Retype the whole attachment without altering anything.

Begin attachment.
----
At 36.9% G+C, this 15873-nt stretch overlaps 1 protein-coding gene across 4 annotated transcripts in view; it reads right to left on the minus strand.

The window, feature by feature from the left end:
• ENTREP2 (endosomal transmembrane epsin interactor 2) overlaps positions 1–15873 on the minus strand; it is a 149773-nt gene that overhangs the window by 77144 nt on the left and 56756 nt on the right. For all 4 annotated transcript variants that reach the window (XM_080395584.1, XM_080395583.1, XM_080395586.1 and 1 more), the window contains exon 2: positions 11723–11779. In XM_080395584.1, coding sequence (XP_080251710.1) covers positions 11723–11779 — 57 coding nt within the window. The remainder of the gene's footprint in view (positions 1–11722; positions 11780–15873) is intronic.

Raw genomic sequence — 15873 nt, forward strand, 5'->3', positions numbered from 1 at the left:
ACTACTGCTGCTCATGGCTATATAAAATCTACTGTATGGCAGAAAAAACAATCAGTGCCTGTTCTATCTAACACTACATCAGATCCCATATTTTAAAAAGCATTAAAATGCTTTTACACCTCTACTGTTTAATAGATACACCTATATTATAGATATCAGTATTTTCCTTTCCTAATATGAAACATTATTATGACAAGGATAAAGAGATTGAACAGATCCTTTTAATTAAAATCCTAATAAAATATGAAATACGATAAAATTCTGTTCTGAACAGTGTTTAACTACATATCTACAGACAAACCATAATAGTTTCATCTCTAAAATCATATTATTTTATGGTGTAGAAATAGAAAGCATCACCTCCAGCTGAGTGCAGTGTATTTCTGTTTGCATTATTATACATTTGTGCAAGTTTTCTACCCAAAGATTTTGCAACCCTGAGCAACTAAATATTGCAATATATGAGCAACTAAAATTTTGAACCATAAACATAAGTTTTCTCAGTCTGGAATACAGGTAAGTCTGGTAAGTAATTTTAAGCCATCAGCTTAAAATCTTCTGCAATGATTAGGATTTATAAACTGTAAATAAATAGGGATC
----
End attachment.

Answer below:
At 36.9% G+C, this 15873-nt stretch overlaps 1 protein-coding gene across 4 annotated transcripts in view; it reads right to left on the minus strand.

The window, feature by feature from the left end:
• ENTREP2 (endosomal transmembrane epsin interactor 2) overlaps positions 1–15873 on the minus strand; it is a 149773-nt gene that overhangs the window by 77144 nt on the left and 56756 nt on the right. For all 4 annotated transcript variants that reach the window (XM_080395584.1, XM_080395583.1, XM_080395586.1 and 1 more), the window contains exon 2: positions 11723–11779. In XM_080395584.1, coding sequence (XP_080251710.1) covers positions 11723–11779 — 57 coding nt within the window. The remainder of the gene's footprint in view (positions 1–11722; positions 11780–15873) is intronic.

Raw genomic sequence — 15873 nt, forward strand, 5'->3', positions numbered from 1 at the left:
ACTACTGCTGCTCATGGCTATATAAAATCTACTGTATGGCAGAAAAAACAATCAGTGCCTGTTCTATCTAACACTACATCAGATCCCATATTTTAAAAAGCATTAAAATGCTTTTACACCTCTACTGTTTAATAGATACACCTATATTATAGATATCAGTATTTTCCTTTCCTAATATGAAACATTATTATGACAAGGATAAAGAGATTGAACAGATCCTTTTAATTAAAATCCTAATAAAATATGAAATACGATAAAATTCTGTTCTGAACAGTGTTTAACTACATATCTACAGACAAACCATAATAGTTTCATCTCTAAAATCATATTATTTTATGGTGTAGAAATAGAAAGCATCACCTCCAGCTGAGTGCAGTGTATTTCTGTTTGCATTATTATACATTTGTGCAAGTTTTCTACCCAAAGATTTTGCAACCCTGAGCAACTAAATATTGCAATATATGAGCAACTAAAATTTTGAACCATAAACATAAGTTTTCTCAGTCTGGAATACAGGTAAGTCTGGTAAGTAATTTTAAGCCATCAGCTTAAAATCTTCTGCAATGATTAGGATTTATAAACTGTAAATAAATAGGGATC